Asymmetric Inhibition of Ulk2 Causes Left-Right Differences in Habenular Neuropil Formation

Department of Biological Sciences, Vanderbilt University, Nashville, Tennessee 37205, USA.
The Journal of Neuroscience : The Official Journal of the Society for Neuroscience (Impact Factor: 6.75). 07/2011; 31(27):9869-78. DOI: 10.1523/JNEUROSCI.0435-11.2011
Source: PubMed

ABSTRACT Studies of the zebrafish epithalamus have provided recent insights into the development of left-right brain asymmetry, which is crucial to normal human brain function. The habenular nuclei of zebrafish are robustly asymmetric, with dense elaboration of neuropil only in the left lateral subnucleus. Because this feature is tightly correlated with asymmetric expression of K(+) channel tetramerization domain-containing proteins 12.1 and 12.2 (Kctd12.1/12.2), we screened for Kctd12.1-interacting proteins to identify molecular mechanisms leading to neuropil asymmetry, and uncovered a novel interaction between Kctd12.1 and Unc-51-like kinase 2 (Ulk2). We show here that knockdown of Ulk2 or overexpression of Kctd12 proteins reduces asymmetric neuropil elaboration. Conversely, overexpression of Ulk2 or mutation of kctd12 genes causes excess neuropil elaboration. We conclude that Ulk2 activity promotes neuropil elaboration while Kctd12 proteins limit Ulk2 activity asymmetrically. This work describes a regulatory mechanism for neuronal process extension that may be conserved in other developmental contexts in addition to the epithalamus.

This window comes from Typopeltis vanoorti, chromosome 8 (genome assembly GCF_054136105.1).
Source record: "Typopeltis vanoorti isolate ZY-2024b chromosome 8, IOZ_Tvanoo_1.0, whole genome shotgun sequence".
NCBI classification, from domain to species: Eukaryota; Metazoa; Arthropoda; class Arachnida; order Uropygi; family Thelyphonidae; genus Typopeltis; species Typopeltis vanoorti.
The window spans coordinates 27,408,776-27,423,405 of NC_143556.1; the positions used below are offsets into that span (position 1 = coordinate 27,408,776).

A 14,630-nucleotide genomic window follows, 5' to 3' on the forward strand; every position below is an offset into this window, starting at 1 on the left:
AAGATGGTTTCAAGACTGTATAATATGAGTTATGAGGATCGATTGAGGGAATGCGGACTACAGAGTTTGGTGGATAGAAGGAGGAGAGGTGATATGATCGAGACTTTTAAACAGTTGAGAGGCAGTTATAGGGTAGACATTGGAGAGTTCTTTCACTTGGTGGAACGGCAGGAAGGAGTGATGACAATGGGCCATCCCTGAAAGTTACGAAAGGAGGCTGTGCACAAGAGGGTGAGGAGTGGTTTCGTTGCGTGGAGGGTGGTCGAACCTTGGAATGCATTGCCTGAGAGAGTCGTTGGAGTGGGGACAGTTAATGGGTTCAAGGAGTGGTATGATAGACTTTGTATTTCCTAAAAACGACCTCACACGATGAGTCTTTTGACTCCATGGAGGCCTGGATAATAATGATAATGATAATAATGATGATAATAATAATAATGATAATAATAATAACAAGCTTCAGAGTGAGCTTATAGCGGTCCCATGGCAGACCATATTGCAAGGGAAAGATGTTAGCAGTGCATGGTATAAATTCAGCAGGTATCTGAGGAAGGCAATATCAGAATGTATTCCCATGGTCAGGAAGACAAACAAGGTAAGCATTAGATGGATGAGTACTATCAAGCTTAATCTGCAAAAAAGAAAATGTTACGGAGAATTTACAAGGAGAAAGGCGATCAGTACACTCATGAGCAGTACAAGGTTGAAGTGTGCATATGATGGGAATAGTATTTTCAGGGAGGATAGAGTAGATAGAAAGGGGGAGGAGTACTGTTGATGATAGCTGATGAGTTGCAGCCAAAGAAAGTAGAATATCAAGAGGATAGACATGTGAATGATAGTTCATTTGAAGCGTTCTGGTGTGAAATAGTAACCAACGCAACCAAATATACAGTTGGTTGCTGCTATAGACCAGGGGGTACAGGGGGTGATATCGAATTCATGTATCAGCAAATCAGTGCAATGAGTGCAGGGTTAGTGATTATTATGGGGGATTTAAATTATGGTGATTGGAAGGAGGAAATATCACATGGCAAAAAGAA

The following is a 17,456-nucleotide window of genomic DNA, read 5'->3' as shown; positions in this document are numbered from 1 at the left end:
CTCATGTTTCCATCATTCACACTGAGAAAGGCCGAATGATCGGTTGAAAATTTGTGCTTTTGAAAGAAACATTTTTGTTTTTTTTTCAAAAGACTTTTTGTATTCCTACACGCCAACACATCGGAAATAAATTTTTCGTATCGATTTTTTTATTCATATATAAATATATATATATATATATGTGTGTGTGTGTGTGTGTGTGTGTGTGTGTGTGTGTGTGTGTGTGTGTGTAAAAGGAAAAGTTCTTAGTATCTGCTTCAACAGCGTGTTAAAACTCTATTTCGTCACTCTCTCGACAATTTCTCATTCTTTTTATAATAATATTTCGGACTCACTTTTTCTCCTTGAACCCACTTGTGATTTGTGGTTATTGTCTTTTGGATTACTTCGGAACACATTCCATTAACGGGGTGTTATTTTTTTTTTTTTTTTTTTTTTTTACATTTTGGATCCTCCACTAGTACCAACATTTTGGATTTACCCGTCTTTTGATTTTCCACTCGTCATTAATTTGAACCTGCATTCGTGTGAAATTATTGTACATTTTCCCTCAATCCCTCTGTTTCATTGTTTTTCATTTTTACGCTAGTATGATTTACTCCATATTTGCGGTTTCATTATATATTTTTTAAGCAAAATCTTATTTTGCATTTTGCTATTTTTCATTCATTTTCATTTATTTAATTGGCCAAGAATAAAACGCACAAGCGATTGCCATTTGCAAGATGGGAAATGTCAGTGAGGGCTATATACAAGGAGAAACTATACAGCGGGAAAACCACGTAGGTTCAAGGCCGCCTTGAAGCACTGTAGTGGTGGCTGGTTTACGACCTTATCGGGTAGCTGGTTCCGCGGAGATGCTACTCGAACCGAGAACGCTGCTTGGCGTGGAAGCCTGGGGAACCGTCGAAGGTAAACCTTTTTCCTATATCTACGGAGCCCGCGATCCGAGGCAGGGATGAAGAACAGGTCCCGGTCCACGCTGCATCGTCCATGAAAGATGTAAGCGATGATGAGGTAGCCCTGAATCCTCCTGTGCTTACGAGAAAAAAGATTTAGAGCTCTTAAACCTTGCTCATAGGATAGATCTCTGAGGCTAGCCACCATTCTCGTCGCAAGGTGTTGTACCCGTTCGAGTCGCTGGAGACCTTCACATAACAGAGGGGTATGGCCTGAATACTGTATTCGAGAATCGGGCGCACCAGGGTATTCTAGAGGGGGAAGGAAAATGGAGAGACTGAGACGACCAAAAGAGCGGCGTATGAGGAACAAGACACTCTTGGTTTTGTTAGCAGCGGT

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Available from: Joshua Gamse, Aug 24, 2015
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    • "Accumulations of neuropil differ between the left and right dorsal habenulae of larval zebrafish, as visualized by immunolabeling with antibodies against acetylated α-Tubulin (Concha et al., 2000; Taylor et al., 2011) or Synaptic Vesicle Protein 2 (SV2) (Hendricks and Jesuthasan, 2007; Miyasaka et al., 2009), and by labeling of membrane-tagged GFP in live Tg(gng8:nfsB- CAAX-GFP) c375 larvae. The left side has an expanded neuropil that extends the width of the dorsal habenula, while the right dorsal habenula has three more distinct, small clusters (Figure 1E). "
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